Link to the University of Pittsburgh Homepage
Link to the University Library System Homepage Link to the Contact Us Form

Mitigating Limited PCM Write Bandwidth and Endurance in Hybrid Memory Systems

Du, Yu (2015) Mitigating Limited PCM Write Bandwidth and Endurance in Hybrid Memory Systems. Doctoral Dissertation, University of Pittsburgh. (Unpublished)

PDF (fixed text overflow outside the margin)
Submitted Version

Download (2MB)


With the rise of big data and cloud computing, there is increasing demand on memory capacity to solve problems of large sizes and consolidate computation tasks. For large capacity memory systems, DRAM is a significant source of energy consumption. Non-volatile memory, such as Phase-Change Memory (PCM), is a promising technology for constructing energy-efficient memory. Unlike DRAM, PCM has negligible background (static) power and allows high density packaging. But PCM also has limited write bandwidth and write endurance. Hybrid memory systems have been proposed to combine the high-density and low standby power of PCM with the good write performance of DRAM.

This thesis addresses two challenges which are unique to hybrid memory systems. The first challenge is the limited PCM bandwidth, which can become a performance bottleneck. The second challenge is the non-contiguous physical memory due to retired memory pages. Since PCM cells have limited write endurance, it is inevitable to gradually have increased number of uncorrectable errors during the lifetime. Memory pages that have detected errors are normally retired by the OS, which create unusable “holes” in the physical memory. These unusable holes make it difficult to construct traditional superpages, which can incur significant performance overhead.

In this thesis, I propose three solutions to address these two challenges. First, I observed that an unbalanced distribution of modified data bits among PCM chips significantly increases PCM write time and hurts effective write bandwidth. I propose new XOR-based mapping schemes between program data bits and PCM cells to improve PCM write throughput by spreading modified data bits evenly among PCM chips. Second, I propose a compressed DRAM cache scheme to improve DRAM effective capacity and reduce write traffic to PCM. A new adaptive delta-compression technique for modified data is used to achieve a large compression ratio. Third, I propose Gap-tolerant Sequential Mapping, a new memory page mapping scheme, to construct superpages from non-contiguous physical memory. The proposed three solutions have simple and practical designs, and can be easily adopted in future hybrid memory systems.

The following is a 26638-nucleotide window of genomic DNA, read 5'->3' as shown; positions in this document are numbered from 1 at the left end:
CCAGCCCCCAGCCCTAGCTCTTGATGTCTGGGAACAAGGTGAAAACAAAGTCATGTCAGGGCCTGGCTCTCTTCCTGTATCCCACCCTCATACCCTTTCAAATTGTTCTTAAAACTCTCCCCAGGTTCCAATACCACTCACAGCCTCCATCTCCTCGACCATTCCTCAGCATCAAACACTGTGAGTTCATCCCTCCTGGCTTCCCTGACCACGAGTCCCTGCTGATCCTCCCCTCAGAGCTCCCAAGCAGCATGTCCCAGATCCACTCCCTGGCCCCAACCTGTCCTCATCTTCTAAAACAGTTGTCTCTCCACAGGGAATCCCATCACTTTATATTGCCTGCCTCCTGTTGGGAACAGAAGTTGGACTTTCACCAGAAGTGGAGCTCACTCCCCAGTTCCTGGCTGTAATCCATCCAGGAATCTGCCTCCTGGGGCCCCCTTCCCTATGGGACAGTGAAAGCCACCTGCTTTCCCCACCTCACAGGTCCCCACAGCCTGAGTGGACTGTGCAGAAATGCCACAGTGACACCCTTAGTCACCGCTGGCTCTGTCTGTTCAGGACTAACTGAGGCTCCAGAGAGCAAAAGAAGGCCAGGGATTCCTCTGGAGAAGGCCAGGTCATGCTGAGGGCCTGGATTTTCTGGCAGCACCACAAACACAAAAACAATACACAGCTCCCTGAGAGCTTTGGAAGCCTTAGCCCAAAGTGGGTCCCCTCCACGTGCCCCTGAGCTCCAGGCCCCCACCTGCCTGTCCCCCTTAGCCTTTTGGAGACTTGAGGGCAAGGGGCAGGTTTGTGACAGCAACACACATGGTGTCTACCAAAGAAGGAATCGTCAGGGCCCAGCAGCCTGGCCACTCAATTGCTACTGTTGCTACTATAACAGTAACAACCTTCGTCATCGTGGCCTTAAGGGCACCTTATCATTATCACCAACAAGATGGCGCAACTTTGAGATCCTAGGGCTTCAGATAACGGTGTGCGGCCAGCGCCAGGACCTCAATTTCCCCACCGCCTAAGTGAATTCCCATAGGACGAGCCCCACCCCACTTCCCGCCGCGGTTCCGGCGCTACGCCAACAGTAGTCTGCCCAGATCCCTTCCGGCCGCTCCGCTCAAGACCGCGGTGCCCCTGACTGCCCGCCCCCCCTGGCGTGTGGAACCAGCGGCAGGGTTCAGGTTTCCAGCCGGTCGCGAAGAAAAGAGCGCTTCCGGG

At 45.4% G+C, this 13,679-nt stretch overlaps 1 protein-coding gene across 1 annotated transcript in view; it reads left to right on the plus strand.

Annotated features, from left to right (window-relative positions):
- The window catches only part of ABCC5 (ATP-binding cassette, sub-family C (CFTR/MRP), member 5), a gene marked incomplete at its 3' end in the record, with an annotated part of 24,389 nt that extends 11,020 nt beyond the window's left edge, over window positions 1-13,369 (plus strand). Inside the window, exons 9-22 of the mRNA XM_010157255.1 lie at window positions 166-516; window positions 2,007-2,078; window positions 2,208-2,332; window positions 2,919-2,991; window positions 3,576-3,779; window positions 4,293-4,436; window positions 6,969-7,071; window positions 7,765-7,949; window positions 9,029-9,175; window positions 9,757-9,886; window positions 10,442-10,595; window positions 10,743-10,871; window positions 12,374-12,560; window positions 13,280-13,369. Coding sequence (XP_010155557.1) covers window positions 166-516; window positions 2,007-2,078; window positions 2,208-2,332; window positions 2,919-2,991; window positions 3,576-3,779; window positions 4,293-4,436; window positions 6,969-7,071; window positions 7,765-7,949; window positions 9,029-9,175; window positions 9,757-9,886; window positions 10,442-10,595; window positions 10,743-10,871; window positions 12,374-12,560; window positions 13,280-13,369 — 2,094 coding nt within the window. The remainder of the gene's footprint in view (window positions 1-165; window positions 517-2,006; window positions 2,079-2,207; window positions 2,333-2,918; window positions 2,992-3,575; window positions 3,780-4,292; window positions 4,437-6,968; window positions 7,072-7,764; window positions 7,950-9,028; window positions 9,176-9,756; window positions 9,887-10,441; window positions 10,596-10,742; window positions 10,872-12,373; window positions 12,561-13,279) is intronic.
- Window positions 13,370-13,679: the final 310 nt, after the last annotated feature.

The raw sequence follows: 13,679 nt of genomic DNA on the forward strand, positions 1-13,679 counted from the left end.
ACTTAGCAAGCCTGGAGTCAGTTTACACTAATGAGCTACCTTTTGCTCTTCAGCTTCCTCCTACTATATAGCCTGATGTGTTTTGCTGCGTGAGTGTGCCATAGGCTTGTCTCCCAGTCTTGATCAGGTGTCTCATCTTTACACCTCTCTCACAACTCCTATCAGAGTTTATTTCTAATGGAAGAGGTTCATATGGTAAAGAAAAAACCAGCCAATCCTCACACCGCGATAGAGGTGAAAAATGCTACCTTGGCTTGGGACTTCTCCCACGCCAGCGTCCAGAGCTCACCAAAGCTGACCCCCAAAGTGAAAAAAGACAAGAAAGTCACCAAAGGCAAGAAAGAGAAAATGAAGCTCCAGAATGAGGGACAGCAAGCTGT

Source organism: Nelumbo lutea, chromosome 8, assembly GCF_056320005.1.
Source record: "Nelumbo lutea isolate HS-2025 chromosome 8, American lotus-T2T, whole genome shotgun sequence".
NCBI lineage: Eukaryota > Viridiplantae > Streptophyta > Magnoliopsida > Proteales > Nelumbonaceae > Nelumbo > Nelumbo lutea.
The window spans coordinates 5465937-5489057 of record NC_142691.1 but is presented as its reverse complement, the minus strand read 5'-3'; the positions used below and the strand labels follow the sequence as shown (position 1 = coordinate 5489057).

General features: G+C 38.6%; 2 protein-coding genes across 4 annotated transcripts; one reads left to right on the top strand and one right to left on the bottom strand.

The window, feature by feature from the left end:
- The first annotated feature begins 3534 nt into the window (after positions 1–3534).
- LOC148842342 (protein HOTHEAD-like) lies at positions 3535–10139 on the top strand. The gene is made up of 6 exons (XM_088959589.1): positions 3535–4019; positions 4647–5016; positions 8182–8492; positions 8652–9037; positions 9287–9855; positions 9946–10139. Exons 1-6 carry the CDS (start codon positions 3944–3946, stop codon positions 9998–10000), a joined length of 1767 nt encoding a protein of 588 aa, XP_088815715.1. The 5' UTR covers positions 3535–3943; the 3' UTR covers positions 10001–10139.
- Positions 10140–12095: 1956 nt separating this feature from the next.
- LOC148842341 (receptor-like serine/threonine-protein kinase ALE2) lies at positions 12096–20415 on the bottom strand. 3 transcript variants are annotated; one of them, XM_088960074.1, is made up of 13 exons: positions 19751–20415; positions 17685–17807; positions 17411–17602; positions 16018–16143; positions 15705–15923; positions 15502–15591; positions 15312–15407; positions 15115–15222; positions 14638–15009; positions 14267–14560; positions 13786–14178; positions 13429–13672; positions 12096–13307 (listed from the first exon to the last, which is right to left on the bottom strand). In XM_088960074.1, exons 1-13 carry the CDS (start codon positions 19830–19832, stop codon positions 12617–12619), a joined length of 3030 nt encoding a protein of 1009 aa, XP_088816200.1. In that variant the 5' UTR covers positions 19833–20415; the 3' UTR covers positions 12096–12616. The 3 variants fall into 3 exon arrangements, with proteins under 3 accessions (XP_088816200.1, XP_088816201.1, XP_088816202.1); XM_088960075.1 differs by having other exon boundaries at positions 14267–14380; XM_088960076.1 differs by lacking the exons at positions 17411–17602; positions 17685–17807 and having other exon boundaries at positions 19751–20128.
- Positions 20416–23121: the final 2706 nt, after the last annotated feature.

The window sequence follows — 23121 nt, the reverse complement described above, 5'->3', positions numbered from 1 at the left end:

Social Networking:
Share |


Item Type: University of Pittsburgh ETD
Status: Unpublished
CreatorsEmailPitt UsernameORCID
Du, Yufisherdu@cs.pitt.eduYUD7
ETD Committee:
TitleMemberEmail AddressPitt UsernameORCID
Committee ChairMelhem, Ramimelhem@cs.pitt.eduMELHEM
Committee MemberChilders, Brucechilders@cs.pitt.eduCHILDERS
Committee MemberMossé, Danielmosse@cs.pitt.eduMOSSE
Committee MemberLi, HAL66
Date: 18 June 2015
Date Type: Publication
Defense Date: 8 April 2015
Approval Date: 18 June 2015
Submission Date: 10 April 2015
Access Restriction: No restriction; Release the ETD for access worldwide immediately.
Number of Pages: 117
Institution: University of Pittsburgh
Schools and Programs: Dietrich School of Arts and Sciences > Computer Science
Degree: PhD - Doctor of Philosophy
Thesis Type: Doctoral Dissertation
Refereed: Yes
Uncontrolled Keywords: non-volatile memory, phase change memory, hybrid memory system, bit mapping, memory compression, delta compression, write endurance, superpage, cache storage, storage management, gap-tolerant sequential mapping, non-contiguous physical memory
Date Deposited: 18 Jun 2015 15:53
Last Modified: 19 Dec 2016 14:42


Monthly Views for the past 3 years

Plum Analytics

Actions (login required)

View Item View Item